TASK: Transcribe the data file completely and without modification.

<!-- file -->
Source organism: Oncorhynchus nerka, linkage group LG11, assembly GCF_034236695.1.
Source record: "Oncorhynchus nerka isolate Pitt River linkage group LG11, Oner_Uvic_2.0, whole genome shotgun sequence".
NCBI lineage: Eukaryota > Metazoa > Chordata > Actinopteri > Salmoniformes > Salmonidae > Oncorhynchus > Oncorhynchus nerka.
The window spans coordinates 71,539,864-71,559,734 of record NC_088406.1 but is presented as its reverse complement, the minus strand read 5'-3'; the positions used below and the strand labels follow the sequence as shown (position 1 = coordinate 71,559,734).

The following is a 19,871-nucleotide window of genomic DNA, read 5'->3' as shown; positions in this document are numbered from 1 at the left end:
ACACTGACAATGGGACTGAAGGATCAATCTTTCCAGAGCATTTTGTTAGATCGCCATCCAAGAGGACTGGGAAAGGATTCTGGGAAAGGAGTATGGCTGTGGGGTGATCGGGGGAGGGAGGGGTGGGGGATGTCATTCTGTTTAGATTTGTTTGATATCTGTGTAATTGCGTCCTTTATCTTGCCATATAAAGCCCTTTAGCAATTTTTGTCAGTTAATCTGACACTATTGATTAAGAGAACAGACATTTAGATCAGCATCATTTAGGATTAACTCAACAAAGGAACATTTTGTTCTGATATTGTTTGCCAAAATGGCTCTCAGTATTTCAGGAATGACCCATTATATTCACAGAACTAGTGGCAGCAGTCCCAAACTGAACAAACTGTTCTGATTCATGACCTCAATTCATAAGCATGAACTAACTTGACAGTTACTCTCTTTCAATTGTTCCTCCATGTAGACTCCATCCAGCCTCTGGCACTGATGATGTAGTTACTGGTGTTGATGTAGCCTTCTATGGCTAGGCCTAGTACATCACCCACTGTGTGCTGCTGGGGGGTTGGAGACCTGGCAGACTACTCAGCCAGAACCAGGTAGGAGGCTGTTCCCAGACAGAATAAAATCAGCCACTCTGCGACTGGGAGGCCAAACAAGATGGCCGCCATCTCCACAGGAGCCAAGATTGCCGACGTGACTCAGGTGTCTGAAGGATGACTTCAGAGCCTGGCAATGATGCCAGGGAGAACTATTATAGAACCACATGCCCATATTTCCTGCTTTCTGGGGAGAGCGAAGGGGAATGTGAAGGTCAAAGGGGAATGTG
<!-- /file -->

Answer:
Source organism: Oncorhynchus nerka, linkage group LG11, assembly GCF_034236695.1.
Source record: "Oncorhynchus nerka isolate Pitt River linkage group LG11, Oner_Uvic_2.0, whole genome shotgun sequence".
NCBI lineage: Eukaryota > Metazoa > Chordata > Actinopteri > Salmoniformes > Salmonidae > Oncorhynchus > Oncorhynchus nerka.
The window spans coordinates 71,539,864-71,559,734 of record NC_088406.1 but is presented as its reverse complement, the minus strand read 5'-3'; the positions used below and the strand labels follow the sequence as shown (position 1 = coordinate 71,559,734).

The following is a 19,871-nucleotide window of genomic DNA, read 5'->3' as shown; positions in this document are numbered from 1 at the left end:
ACACTGACAATGGGACTGAAGGATCAATCTTTCCAGAGCATTTTGTTAGATCGCCATCCAAGAGGACTGGGAAAGGATTCTGGGAAAGGAGTATGGCTGTGGGGTGATCGGGGGAGGGAGGGGTGGGGGATGTCATTCTGTTTAGATTTGTTTGATATCTGTGTAATTGCGTCCTTTATCTTGCCATATAAAGCCCTTTAGCAATTTTTGTCAGTTAATCTGACACTATTGATTAAGAGAACAGACATTTAGATCAGCATCATTTAGGATTAACTCAACAAAGGAACATTTTGTTCTGATATTGTTTGCCAAAATGGCTCTCAGTATTTCAGGAATGACCCATTATATTCACAGAACTAGTGGCAGCAGTCCCAAACTGAACAAACTGTTCTGATTCATGACCTCAATTCATAAGCATGAACTAACTTGACAGTTACTCTCTTTCAATTGTTCCTCCATGTAGACTCCATCCAGCCTCTGGCACTGATGATGTAGTTACTGGTGTTGATGTAGCCTTCTATGGCTAGGCCTAGTACATCACCCACTGTGTGCTGCTGGGGGGTTGGAGACCTGGCAGACTACTCAGCCAGAACCAGGTAGGAGGCTGTTCCCAGACAGAATAAAATCAGCCACTCTGCGACTGGGAGGCCAAACAAGATGGCCGCCATCTCCACAGGAGCCAAGATTGCCGACGTGACTCAGGTGTCTGAAGGATGACTTCAGAGCCTGGCAATGATGCCAGGGAGAACTATTATAGAACCACATGCCCATATTTCCTGCTTTCTGGGGAGAGCGAAGGGGAATGTGAAGGTCAAAGGGGAATGTG